“Offenders no More inspires hope. Hope in the idea that human beings who have violated others can change. Gavrielides’ edited volume offers a powerful corrective that moves us beyond our current punitive justice doctrine. The composite set of authors’ guide us away from our infatuation with labeling, shaming and isolation, to a creative justice that calls for accountability, integration and healing. This anthology is provocative, research-based and interdisciplinary. I recommend this as a critical read for those interested in changing the conversation around how we do justice restoratively”. Carl Stauffer, Zehr Institute for Restorative Justice, Eastern Mennonite University, USA
“I recommend this book to those who are interested in improving practice, writing policy and planning more research so that we can explore more possibilities in this fascinating field together in a spirit of true collaboration. I hope this book will be a good beginning for such inter-disciplinary efforts”. Margaret Thorsborne, Managing Director of Margaret Thorsborne & Associates & Transformative Justice, Australia
“I wish to honor all those whose work is presented in this volume and all those who will pick this book up and read it. We are joined by the connecting threads of the writing and reading process. We are all engaged in making meaning – living the questions as best we can”. Kay Pranis (Circle Keeper, MN Dept. of Corrections 1994 – 2003, Restorative Justice Planner, USA).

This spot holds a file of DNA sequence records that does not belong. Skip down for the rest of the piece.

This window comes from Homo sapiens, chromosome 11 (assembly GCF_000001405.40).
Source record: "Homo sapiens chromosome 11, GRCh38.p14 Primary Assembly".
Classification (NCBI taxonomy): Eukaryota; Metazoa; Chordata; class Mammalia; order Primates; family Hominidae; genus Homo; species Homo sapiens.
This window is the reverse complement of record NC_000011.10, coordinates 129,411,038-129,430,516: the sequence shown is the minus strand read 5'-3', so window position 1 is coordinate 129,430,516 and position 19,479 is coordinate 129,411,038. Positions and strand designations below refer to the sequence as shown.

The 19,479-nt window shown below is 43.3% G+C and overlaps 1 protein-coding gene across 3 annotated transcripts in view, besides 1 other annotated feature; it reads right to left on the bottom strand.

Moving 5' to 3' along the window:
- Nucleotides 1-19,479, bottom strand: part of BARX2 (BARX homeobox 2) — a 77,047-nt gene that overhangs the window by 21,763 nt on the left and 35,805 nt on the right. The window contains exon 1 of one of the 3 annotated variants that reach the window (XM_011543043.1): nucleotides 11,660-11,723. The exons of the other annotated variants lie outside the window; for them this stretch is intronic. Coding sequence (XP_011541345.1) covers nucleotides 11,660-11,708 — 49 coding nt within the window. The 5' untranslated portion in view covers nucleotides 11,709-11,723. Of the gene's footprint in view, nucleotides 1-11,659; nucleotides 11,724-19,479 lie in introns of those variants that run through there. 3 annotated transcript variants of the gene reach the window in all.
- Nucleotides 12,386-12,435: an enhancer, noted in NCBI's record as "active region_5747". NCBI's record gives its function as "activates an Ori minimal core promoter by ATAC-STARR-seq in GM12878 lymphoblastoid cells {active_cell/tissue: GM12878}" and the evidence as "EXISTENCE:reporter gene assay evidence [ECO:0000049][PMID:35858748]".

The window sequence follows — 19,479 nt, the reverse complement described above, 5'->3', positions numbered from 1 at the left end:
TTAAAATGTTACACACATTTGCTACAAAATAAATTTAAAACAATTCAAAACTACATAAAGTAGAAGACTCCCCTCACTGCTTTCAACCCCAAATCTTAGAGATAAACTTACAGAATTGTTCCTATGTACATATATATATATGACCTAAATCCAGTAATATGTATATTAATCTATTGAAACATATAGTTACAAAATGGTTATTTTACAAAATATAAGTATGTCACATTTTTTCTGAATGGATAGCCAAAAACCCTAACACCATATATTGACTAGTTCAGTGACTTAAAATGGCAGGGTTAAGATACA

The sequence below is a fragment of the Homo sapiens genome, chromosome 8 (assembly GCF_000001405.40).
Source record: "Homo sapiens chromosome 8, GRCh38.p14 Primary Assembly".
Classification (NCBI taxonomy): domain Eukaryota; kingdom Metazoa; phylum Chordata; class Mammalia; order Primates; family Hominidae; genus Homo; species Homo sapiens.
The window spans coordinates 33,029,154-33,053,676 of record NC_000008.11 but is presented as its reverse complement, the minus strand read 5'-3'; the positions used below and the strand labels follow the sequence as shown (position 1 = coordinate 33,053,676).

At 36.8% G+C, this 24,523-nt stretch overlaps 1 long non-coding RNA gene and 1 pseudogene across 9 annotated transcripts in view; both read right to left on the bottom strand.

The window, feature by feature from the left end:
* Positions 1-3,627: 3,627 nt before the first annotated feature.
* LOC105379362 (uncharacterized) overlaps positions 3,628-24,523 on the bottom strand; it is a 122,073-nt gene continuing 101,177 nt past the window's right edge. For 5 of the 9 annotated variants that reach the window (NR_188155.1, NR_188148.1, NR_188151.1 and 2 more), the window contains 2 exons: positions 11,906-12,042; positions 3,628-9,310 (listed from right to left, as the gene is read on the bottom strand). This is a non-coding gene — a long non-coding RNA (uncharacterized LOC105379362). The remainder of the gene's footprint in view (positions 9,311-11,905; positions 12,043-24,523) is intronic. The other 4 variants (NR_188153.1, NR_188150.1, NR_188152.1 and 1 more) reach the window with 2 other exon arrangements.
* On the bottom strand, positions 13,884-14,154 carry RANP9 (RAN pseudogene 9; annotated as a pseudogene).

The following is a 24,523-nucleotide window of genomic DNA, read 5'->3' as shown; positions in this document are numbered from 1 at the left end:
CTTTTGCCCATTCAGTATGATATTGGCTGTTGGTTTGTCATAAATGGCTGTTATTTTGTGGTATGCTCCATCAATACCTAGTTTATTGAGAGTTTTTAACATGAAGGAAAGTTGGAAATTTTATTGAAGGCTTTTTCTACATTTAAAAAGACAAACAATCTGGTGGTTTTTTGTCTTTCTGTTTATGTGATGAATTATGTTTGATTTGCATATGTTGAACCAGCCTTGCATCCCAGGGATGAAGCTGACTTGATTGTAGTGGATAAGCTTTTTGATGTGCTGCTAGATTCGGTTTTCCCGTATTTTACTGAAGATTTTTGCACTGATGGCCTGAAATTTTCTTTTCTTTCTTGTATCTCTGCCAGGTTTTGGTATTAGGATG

“Offenders no More is an evidence book for restorative justice and rehabilitation policies and practices. Theo Gavrielides and the authors of re-conceptualize (re)offending in terms of restorative justice. The book moves forward within an interdisciplinary restorative justice framework, adopting a holistic and an integrated approach to offending. The book achieves the ‘τέλος’ (telos), an Aristotelian word that describes the end and the purpose. Useful reflections are included for academics, researchers and policy makers in criminal justice, prison settings and restorative justice”. Professor Dr. Vasso Artinopoulou (Panteion University, Athens, Greece. Co-founder and Co-Director of the RJ4All Institute, London, UK )
“Theo Gavrielides, stands out as one of the most prolific and prominent researchers in the subject of Restorative Justice in Europe, as he have been the precursor of visionary transformations in the theoretical and practical approaches to this field. The innovative ideas that are expressed through this collective work are leading a revolutionary change of the classic view of the penal system and traditional criminology, especially regarding restorative justice’s conception of the offender’s rehabilitation. Another decidedly original feature found in this book consists in the use of a wide analysis, extended to include a diverse range of areas of knowledge, thus bringing together, through an interdisciplinary dialogue, views from psychology, criminology, sociology, political science, social work, human rights and the arts. The present book is highly recommended for those who put their hopes in the development of more effective processess to create fairer and safer societies, with higher levels of personal and social well-being. In this sense, it is of the utmost importance for policy makers, criminal justice operators, professionals, researchers and advanced students in Restorative Justice, criminology, human rights and social sciences. Dr. Isabel González Ramírez (Directora del Centro de Investigación en Mediación y Arbitraje, de UCEN, University of Chile)